The competition takes quite a while, with the judges scoring everything from how the contestants explain the different cigar choices to how the cigars are lit and even if they touch the cap of the cigars when handing them to the customers. Darius Namdar from Great Britain won the competition, the first contestant from that country to win in at least a decade.

From there, I decided to walk around the trade show a bit more right before it closed, just to see if there was anything new, or if I had missed anything the first time around. I did not find anything that really jumped out at me, but I was able to have another sample of the Havana Club Tributo 2018, which I found was as excellent as the first time I tried it.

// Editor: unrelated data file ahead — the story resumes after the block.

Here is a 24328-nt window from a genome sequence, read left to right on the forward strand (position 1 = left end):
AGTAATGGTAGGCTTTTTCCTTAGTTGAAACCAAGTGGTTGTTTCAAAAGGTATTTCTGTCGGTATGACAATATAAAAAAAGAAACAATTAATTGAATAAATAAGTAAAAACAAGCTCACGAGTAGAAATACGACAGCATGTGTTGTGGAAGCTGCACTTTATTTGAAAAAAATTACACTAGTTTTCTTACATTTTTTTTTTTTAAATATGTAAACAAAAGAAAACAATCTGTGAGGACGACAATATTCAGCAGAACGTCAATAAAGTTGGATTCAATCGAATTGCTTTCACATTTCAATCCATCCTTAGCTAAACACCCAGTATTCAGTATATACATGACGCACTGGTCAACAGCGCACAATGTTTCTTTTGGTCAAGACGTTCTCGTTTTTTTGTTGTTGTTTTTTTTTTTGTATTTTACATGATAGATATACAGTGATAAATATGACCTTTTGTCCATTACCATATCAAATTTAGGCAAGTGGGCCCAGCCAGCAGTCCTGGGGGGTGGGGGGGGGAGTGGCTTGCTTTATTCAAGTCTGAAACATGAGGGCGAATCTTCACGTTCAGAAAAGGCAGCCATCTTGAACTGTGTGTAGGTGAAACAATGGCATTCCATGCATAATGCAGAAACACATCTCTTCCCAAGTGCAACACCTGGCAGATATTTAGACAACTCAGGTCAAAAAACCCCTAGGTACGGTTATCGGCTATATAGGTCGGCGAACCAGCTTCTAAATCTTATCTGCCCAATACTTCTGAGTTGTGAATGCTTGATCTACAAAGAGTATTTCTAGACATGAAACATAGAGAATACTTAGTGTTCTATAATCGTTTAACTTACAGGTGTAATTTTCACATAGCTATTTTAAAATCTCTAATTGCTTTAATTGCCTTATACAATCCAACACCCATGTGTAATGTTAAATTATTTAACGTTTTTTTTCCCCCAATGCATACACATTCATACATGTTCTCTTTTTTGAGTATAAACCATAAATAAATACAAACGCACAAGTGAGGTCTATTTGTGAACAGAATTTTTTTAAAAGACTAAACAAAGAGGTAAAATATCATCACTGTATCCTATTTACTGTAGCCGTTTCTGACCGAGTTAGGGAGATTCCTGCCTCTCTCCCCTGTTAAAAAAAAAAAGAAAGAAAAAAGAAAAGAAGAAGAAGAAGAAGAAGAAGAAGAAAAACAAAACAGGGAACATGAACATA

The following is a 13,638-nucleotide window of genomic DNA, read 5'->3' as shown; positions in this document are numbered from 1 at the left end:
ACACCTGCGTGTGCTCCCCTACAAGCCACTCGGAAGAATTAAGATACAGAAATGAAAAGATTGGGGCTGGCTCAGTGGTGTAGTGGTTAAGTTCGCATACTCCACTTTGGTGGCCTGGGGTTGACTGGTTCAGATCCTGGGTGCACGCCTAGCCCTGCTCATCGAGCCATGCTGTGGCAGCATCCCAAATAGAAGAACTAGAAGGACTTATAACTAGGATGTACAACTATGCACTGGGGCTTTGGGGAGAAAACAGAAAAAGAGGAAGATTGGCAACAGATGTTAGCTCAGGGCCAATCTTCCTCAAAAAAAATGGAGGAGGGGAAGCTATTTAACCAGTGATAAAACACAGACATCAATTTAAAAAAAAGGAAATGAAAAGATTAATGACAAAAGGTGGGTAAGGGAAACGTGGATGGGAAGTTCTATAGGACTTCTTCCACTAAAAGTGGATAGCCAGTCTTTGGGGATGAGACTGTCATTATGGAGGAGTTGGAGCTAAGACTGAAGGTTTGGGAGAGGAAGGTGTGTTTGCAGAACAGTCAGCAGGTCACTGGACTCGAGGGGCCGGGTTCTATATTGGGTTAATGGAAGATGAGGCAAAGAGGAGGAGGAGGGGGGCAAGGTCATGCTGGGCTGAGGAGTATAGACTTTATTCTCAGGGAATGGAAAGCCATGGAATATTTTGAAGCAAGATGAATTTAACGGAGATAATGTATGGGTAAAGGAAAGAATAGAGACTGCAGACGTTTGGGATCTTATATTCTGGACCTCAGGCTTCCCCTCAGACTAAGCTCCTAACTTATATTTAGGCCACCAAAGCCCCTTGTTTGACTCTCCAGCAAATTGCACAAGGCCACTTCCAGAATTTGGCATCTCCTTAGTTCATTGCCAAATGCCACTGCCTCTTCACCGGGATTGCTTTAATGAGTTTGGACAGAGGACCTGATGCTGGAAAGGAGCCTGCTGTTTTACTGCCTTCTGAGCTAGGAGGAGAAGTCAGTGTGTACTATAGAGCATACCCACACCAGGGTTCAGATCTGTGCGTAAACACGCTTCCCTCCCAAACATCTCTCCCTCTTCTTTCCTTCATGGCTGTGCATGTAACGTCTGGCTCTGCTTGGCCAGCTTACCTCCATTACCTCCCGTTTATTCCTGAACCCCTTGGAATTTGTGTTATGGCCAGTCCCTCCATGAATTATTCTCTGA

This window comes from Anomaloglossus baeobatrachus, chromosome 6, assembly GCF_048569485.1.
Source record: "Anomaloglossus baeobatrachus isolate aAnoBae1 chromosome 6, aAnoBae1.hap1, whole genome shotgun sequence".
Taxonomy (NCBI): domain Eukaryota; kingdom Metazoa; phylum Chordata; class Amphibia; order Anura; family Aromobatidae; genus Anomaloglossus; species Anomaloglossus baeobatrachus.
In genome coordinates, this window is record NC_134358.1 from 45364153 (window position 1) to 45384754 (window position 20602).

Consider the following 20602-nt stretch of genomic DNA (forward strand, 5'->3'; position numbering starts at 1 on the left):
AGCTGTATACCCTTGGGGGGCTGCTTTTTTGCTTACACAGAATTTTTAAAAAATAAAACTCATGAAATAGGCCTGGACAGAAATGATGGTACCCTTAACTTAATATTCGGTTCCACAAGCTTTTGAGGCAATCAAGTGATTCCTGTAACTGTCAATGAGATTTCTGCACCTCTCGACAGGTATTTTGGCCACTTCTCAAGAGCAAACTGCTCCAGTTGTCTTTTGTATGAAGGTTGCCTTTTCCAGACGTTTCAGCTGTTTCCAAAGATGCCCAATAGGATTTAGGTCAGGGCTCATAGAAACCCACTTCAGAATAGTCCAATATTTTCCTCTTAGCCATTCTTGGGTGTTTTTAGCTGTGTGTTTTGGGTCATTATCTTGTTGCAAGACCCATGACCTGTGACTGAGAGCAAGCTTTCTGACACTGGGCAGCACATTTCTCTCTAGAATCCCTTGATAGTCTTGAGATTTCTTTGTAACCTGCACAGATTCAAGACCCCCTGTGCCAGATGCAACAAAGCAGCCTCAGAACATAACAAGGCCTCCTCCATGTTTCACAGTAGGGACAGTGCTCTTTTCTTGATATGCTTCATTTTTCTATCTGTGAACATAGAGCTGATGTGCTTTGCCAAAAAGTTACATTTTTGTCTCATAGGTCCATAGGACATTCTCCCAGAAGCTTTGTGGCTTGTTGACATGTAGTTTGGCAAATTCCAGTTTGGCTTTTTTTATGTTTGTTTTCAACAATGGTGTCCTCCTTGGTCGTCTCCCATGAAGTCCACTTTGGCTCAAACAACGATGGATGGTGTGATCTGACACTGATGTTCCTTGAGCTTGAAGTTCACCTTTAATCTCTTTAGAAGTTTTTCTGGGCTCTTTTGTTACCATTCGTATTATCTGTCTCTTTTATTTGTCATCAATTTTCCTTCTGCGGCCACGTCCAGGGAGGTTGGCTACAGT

It was then time to go back to villa and download photographs as well as take a bit of time before getting ready for the biggest event of the week, the Gala Evening, which was dedicated to the introduction of two new vitolas in the Partagás Línea Maduro line. Although the Partagás Maduro No. 1 (5 1/8 x 52) debuted in 2015, it will now be joined by two new vitolas: Maduro No. 2 (4 3/4 x 55) and Maduro No. 3 (5 3/4 x 50) vitolas.